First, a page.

“Whosoever preserves a single soul of Israel, scripture ascribes [merit] to him as though he had preserved a complete world.”
I have known this quote from Mishnah Sanhedrin 4:5 since literally before I can remember, which is to say that I literally do not remember a time before I knew it. I even sang it as a child in a catchy tune at summer camp. And, while the intellectual idea of the limitless value of one human life is a concept with which I have been comfortable since I was a teenager, I think that I sometimes lose it in my work.
As a consultant to corporations and nonprofits, and a former federal official, having the greatest impact for the most people is a watchword, and it should be. And yet for all the talk of maximizing numbers, it’s nice to have a wake-up call about the power of helping an individual.
I have been privileged, since I moved to Boston, to have multiple interactions with the work of the Ruderman Family Foundation. I have been honored to write, honored to consult, and honored to share whatever knowledge I have to contribute to important work. Because I am something of a policy wonk and a technocrat, much of this discussion has been big picture.
Last week, however, I had the opportunity to experience the work of the Foundation through a different lens. I had the dual experiences of my first meeting as a member of the Jewish Services Committee of Jewish Vocational Services in Boston, under whose auspices is found the RFF sponsored Transitions to Work Program, and of attending Sweet Sounds, the annual Gala of Gateways: Access to Jewish Education, another program made possible by the Foundation.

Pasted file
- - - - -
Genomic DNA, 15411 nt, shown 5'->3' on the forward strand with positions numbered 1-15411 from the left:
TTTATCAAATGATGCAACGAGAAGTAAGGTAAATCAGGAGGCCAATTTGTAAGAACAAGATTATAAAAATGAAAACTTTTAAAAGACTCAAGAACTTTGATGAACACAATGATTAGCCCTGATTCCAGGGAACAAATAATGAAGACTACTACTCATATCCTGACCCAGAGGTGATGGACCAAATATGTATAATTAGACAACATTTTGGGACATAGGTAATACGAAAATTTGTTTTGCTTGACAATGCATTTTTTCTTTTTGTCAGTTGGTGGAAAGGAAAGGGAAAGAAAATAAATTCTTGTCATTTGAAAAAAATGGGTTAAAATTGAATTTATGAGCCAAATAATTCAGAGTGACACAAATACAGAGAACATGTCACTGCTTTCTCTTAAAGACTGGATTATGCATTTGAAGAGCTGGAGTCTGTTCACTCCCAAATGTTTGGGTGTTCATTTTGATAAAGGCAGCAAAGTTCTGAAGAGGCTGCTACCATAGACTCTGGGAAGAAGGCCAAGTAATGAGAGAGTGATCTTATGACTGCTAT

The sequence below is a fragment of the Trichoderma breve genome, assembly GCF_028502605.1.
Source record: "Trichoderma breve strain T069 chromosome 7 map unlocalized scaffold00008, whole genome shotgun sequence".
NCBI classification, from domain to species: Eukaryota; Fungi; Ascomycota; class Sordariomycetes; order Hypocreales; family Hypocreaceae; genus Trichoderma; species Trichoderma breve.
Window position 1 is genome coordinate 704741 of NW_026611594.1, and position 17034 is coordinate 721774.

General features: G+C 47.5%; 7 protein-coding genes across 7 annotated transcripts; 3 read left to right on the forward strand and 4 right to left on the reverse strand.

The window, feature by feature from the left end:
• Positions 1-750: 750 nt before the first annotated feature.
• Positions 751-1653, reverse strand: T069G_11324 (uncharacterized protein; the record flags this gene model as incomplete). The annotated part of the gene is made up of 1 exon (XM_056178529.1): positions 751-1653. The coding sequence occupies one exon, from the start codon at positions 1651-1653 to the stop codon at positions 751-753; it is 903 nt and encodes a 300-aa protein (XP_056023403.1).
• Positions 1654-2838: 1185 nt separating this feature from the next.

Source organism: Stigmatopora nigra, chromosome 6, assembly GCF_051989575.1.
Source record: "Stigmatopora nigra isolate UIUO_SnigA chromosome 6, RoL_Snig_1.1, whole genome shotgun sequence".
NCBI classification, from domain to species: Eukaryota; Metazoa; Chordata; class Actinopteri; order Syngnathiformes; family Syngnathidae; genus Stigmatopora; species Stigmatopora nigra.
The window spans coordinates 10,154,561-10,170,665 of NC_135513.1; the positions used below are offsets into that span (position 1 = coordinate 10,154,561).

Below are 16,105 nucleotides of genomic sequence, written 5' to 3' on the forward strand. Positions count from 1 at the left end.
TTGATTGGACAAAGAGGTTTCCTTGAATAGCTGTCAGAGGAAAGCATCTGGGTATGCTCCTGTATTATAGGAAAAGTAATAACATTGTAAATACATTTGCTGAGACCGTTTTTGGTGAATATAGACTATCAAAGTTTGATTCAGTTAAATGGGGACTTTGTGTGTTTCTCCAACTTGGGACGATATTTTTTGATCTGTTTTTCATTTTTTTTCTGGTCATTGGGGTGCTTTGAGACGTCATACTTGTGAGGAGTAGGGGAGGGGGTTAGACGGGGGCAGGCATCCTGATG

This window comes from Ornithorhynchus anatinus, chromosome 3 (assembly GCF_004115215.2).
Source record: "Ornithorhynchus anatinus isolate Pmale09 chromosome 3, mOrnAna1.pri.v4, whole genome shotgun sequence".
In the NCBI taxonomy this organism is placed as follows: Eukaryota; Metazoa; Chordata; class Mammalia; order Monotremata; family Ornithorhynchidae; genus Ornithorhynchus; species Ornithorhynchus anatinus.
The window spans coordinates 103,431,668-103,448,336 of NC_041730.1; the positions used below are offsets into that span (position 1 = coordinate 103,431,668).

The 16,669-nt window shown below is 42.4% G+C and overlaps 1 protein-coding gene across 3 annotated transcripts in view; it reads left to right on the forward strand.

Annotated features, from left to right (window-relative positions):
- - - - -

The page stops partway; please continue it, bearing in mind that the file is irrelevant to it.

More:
In both situations, I heard deeply moving personal narratives from parents whose children’s lives had been completely transformed by these programs, from parents on the Jewish Services Committee whose son had transitioned from dependence to employment, to the moving story of Gateways parents who had relocated from New York so that their daughter with significant disabilities could have the Jewish education that was such a deeply cherished value for them.
Two lives in their own way saved. Twice the entire world saved. To hear these stories, to feel these stories, one cannot think that they were anything less.
We continue to strive for systemic change. I would like to see comprehensive employment programs like Transitions replicated throughout the country. Even more, I feel that the work of making Jewish education and Jewish heritage accessible and available to all Jews is a sacred mission, and that the Jewish world should be committed to expansion of Gateways style programs and services to its every level and facet as a moral imperative. But these are big picture goals, and focus exclusively on them risks of securing the tremendous power of each individual experience.
So I honor the work of the RFF, as do so many, because of the cumulative transformative effect on the lives of Jews with disabilities. But, I also honor it, and others like it, for the incalculable value of each life so transformed. There is more to be done, and I have great confidence that the work will continue, but at this moment, I honor all of the worlds already saved. Kol hakavod.